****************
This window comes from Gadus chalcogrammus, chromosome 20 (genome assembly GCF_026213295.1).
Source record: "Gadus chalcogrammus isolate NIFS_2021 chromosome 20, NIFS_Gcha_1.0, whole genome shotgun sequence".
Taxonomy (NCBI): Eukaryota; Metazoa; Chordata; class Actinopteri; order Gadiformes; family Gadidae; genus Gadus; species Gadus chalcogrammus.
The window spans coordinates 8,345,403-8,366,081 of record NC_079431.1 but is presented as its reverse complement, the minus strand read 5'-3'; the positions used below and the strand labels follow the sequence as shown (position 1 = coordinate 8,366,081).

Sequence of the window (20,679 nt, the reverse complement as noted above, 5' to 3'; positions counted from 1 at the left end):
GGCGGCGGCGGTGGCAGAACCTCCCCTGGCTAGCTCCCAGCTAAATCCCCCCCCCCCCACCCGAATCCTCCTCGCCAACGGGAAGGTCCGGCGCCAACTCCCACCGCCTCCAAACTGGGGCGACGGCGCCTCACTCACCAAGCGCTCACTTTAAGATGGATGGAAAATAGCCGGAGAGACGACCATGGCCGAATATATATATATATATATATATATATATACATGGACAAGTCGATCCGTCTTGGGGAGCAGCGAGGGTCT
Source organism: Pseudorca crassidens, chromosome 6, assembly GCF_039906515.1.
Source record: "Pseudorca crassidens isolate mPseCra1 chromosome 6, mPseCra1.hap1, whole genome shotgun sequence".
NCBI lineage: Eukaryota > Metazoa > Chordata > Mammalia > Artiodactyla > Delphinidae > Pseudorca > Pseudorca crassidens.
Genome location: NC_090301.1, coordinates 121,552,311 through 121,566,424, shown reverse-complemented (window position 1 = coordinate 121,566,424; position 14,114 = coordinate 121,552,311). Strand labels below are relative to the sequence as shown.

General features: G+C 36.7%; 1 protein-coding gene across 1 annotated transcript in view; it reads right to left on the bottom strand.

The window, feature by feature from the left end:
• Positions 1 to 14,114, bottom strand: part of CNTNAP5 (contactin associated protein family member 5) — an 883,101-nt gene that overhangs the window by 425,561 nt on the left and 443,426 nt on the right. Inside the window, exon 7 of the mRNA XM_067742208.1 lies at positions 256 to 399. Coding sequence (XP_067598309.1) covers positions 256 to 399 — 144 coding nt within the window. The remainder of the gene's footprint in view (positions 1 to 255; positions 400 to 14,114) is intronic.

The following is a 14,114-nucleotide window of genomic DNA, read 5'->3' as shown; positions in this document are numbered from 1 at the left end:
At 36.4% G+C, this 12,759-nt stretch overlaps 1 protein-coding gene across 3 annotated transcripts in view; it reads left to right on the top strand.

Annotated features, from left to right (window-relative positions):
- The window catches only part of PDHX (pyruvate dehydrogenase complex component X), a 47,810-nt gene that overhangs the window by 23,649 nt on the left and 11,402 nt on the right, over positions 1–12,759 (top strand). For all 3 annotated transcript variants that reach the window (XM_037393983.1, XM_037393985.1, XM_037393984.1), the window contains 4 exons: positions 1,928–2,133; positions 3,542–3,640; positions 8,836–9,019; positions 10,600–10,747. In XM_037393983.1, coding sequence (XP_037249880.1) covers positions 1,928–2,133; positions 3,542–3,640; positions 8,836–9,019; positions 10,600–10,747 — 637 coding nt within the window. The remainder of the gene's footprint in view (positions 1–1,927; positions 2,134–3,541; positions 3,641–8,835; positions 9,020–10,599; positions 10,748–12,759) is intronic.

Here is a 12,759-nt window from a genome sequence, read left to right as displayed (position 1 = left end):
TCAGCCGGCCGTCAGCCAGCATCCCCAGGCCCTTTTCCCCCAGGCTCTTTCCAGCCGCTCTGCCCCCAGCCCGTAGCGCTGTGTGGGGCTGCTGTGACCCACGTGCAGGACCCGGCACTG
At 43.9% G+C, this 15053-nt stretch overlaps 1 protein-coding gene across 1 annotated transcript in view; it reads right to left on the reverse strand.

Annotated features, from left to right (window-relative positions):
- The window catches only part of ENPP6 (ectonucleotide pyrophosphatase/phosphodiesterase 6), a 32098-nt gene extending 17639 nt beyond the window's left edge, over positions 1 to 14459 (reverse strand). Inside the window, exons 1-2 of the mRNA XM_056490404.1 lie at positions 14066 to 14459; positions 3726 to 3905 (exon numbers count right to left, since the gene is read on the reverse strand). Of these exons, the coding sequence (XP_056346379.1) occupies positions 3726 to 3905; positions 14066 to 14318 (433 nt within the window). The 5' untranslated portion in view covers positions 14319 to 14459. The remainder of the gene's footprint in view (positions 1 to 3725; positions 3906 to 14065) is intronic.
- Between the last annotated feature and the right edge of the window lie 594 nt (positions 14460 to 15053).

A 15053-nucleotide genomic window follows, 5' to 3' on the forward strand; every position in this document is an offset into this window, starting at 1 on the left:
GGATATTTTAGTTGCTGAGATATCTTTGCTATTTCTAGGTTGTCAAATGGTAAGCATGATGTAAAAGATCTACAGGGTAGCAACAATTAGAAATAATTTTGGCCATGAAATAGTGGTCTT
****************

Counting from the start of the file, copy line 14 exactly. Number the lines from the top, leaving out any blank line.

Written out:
The following is a 14,114-nucleotide window of genomic DNA, read 5'->3' as shown; positions in this document are numbered from 1 at the left end: